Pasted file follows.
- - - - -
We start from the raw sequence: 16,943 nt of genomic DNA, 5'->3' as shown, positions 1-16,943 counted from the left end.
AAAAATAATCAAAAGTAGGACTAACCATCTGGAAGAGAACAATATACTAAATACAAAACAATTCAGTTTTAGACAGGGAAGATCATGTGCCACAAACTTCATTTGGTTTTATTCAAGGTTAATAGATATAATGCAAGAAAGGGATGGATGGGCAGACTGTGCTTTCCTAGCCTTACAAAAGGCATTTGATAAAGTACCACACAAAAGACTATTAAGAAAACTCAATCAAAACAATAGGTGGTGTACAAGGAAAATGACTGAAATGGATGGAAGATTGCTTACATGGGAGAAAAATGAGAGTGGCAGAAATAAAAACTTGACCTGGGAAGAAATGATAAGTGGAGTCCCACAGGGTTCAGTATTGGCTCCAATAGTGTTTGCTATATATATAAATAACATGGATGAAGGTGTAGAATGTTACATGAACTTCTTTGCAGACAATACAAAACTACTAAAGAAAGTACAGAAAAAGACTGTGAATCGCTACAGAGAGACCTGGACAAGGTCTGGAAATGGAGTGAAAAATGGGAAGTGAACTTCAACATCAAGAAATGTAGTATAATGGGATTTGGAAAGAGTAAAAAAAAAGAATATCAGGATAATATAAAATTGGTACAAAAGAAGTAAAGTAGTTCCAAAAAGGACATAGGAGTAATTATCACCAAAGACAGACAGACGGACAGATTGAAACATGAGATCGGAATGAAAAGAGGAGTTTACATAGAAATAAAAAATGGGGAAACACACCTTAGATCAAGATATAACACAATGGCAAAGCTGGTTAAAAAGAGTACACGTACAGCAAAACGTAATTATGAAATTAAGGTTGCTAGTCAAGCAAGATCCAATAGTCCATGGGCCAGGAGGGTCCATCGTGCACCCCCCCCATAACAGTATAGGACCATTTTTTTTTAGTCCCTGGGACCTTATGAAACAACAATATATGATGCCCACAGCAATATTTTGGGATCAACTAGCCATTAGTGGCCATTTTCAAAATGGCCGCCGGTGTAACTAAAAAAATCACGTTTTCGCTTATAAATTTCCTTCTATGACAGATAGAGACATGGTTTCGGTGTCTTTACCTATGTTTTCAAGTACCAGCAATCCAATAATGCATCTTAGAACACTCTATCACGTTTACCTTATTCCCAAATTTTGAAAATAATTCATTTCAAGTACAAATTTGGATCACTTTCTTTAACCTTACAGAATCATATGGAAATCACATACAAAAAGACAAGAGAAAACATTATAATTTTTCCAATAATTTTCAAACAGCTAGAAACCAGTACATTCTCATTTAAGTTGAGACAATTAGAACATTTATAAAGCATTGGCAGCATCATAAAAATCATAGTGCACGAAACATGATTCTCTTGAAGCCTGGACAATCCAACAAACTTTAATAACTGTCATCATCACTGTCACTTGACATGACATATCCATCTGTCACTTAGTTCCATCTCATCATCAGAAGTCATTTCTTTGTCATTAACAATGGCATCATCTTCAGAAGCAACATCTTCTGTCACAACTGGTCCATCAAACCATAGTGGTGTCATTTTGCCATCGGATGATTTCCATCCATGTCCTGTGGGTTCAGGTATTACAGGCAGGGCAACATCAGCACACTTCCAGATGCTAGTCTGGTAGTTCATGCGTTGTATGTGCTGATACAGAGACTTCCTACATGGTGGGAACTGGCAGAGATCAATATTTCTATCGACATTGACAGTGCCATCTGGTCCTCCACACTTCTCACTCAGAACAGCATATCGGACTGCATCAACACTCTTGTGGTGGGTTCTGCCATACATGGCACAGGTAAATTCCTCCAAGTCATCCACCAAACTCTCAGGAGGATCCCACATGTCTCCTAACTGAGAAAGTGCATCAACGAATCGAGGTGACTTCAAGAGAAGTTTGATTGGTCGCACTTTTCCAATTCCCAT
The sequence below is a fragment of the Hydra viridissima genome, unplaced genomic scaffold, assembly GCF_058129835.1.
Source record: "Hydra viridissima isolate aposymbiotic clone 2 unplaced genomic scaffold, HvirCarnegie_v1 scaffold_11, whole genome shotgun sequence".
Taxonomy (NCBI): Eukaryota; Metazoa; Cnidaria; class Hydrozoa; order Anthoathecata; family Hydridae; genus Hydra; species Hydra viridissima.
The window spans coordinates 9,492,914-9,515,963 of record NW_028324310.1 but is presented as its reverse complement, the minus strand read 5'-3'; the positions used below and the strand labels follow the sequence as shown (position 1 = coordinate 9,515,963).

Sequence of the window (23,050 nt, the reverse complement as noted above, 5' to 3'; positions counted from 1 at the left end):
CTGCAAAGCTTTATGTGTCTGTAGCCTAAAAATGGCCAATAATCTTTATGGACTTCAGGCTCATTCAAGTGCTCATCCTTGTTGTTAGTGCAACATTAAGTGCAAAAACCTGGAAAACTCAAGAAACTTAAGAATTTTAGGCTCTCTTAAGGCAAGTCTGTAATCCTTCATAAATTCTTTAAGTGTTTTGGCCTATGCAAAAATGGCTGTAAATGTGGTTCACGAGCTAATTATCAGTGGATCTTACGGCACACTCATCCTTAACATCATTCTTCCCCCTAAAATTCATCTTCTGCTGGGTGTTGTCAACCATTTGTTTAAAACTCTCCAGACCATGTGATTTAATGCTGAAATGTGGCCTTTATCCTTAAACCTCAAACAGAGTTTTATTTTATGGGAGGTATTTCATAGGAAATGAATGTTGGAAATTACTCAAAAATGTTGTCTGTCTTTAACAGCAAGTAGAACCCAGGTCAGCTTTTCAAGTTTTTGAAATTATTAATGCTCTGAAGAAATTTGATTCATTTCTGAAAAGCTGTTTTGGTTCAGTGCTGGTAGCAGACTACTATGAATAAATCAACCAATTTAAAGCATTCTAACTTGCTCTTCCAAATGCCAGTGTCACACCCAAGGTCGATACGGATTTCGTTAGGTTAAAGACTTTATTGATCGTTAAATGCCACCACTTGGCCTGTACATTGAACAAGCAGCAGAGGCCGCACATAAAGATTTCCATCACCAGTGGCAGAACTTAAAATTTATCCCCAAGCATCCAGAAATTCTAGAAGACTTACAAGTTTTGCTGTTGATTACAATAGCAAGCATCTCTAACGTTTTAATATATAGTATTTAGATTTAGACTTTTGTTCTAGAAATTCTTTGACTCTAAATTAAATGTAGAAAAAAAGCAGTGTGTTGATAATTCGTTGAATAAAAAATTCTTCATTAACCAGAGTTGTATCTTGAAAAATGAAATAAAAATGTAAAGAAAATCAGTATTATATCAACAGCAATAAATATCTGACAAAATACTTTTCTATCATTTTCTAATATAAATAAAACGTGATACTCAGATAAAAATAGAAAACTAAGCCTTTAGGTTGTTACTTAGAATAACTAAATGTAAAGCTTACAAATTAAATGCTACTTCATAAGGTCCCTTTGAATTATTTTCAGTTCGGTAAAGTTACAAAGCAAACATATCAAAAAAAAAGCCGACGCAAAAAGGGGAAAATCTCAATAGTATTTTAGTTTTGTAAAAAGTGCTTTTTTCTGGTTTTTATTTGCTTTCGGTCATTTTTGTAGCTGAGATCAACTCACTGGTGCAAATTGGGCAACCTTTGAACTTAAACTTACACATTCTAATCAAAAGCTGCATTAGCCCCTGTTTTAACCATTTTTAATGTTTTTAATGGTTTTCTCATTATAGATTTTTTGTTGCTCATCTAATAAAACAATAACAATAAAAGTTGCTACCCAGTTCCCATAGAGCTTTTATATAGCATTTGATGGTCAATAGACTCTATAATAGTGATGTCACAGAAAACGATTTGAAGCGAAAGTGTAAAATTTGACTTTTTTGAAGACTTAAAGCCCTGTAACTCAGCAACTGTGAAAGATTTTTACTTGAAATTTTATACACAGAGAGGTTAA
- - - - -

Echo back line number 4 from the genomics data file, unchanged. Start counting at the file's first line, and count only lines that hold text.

Source record: "Hydra viridissima isolate aposymbiotic clone 2 unplaced genomic scaffold, HvirCarnegie_v1 scaffold_11, whole genome shotgun sequence".